TEXAS PURCHASE MOVEMENT
TEXAS PURCHASE MOVEMENT. The Texas Purchase Movement was a plan to solve the so-called race problem in Texas. The separatists who put forth this scheme in 1910 called upon the federal government to purchase the state of Texas, remove all the white citizens therein, and settle the state with African Americans. The purchase price of Texas would be repaid by the black settlers over a period of 100 years. The state, upon its settlement by black Americans would become an independent black republic with its sovereignty guaranteed by the United States. Support for the plan came primarily from rural blacks who, at the turn of the century, still lived in an economic and social situation approximating that of the slavery period. Discouraged at ever achieving a responsible position in society, and taking to heart the often repeated admonishment that they were the "nation's burden," the scheme for separation of the races, and an independent black nation found favor with Texas's poor and country dwelling blacks. The scheme did not, however, have any supporters among white Texans. The Nation, a magazine known to be in sympathy with the plight of America's black population and their efforts at achieving full citizenship, denounced the Texas Purchase Movement as "preposterous." The Texas Purchase Movement scheme, like other separatists plans, came to nothing, and was eventually discarded.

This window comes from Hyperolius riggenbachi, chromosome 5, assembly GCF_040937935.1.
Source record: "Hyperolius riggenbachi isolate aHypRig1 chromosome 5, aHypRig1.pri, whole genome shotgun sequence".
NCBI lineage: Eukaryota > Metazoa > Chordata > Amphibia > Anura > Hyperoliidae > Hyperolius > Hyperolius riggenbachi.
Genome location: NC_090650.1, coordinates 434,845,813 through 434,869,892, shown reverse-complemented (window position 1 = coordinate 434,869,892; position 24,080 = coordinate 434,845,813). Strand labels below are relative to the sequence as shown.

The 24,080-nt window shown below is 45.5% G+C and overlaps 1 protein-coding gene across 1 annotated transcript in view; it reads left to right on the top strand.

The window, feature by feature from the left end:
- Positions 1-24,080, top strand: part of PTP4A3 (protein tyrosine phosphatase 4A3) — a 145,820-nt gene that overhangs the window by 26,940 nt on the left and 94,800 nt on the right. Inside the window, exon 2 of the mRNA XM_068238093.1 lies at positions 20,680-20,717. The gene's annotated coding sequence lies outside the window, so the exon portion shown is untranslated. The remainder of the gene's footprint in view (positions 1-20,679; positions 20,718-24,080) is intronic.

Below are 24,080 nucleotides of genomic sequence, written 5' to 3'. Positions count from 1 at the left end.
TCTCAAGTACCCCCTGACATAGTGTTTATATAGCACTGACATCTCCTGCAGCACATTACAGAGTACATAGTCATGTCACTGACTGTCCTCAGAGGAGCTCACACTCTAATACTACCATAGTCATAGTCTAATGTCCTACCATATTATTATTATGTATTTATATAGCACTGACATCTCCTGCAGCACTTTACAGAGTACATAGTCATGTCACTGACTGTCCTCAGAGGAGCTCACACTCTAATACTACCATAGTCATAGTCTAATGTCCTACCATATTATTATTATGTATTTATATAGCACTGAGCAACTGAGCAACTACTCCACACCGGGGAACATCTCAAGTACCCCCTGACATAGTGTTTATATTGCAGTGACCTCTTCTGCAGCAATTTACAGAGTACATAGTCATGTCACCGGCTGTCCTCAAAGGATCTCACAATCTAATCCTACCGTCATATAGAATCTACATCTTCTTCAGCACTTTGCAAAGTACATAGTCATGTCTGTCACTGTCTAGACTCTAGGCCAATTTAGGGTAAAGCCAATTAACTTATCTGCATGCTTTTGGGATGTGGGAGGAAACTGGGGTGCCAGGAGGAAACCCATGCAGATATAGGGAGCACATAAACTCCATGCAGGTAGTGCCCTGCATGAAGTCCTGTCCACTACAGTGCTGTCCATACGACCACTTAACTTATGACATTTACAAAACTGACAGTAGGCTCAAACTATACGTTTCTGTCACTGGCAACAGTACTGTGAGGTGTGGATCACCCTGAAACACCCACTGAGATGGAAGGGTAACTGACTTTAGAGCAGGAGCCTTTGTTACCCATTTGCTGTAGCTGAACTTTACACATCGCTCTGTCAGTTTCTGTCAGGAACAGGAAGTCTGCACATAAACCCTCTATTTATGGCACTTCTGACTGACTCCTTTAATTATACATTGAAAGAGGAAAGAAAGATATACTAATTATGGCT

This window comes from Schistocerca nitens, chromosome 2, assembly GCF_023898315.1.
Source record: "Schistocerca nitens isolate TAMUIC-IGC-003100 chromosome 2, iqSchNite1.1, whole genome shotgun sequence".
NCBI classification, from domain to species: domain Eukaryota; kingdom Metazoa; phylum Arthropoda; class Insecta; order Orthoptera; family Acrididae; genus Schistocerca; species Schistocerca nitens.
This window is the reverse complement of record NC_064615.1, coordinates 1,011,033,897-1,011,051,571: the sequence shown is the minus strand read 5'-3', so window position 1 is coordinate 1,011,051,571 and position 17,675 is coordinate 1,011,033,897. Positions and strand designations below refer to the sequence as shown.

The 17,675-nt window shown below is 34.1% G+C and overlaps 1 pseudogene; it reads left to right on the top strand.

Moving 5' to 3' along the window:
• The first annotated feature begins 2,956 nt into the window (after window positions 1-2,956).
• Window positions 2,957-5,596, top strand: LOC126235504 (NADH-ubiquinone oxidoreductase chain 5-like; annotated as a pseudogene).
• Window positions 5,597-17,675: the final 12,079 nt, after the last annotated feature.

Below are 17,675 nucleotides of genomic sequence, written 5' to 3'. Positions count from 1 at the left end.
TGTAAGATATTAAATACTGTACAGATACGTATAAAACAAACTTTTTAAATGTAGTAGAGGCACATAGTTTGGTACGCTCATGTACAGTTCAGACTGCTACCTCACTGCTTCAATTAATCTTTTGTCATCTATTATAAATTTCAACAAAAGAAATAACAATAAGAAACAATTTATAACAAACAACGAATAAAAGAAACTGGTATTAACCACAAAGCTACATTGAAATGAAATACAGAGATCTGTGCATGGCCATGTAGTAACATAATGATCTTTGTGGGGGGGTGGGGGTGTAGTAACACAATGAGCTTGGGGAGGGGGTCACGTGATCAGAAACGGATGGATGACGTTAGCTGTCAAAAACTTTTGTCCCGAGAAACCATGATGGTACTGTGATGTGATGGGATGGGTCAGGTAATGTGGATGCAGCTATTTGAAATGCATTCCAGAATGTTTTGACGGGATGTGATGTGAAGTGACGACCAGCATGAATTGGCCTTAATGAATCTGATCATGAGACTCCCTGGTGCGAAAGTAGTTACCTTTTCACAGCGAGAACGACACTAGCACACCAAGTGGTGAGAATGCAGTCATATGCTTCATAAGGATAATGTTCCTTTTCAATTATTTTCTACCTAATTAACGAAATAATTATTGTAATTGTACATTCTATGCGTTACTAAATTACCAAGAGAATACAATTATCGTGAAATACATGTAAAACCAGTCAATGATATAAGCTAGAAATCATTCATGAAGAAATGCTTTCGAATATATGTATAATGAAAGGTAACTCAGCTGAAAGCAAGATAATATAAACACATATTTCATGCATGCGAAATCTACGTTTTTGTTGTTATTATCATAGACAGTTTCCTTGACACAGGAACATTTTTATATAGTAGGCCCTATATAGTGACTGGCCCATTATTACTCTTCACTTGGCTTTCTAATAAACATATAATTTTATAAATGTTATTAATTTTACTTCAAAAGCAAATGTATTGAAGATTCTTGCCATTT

Bruce Alden Glasrud, Black Texans, 1900–1930: A History (Ph.D. dissertation, Texas Tech College, 1969). Nation, September 1, 1910. Ralph W. Steen, Twentieth Century Texas: An Economic and Social History (Austin: Steck, 1942).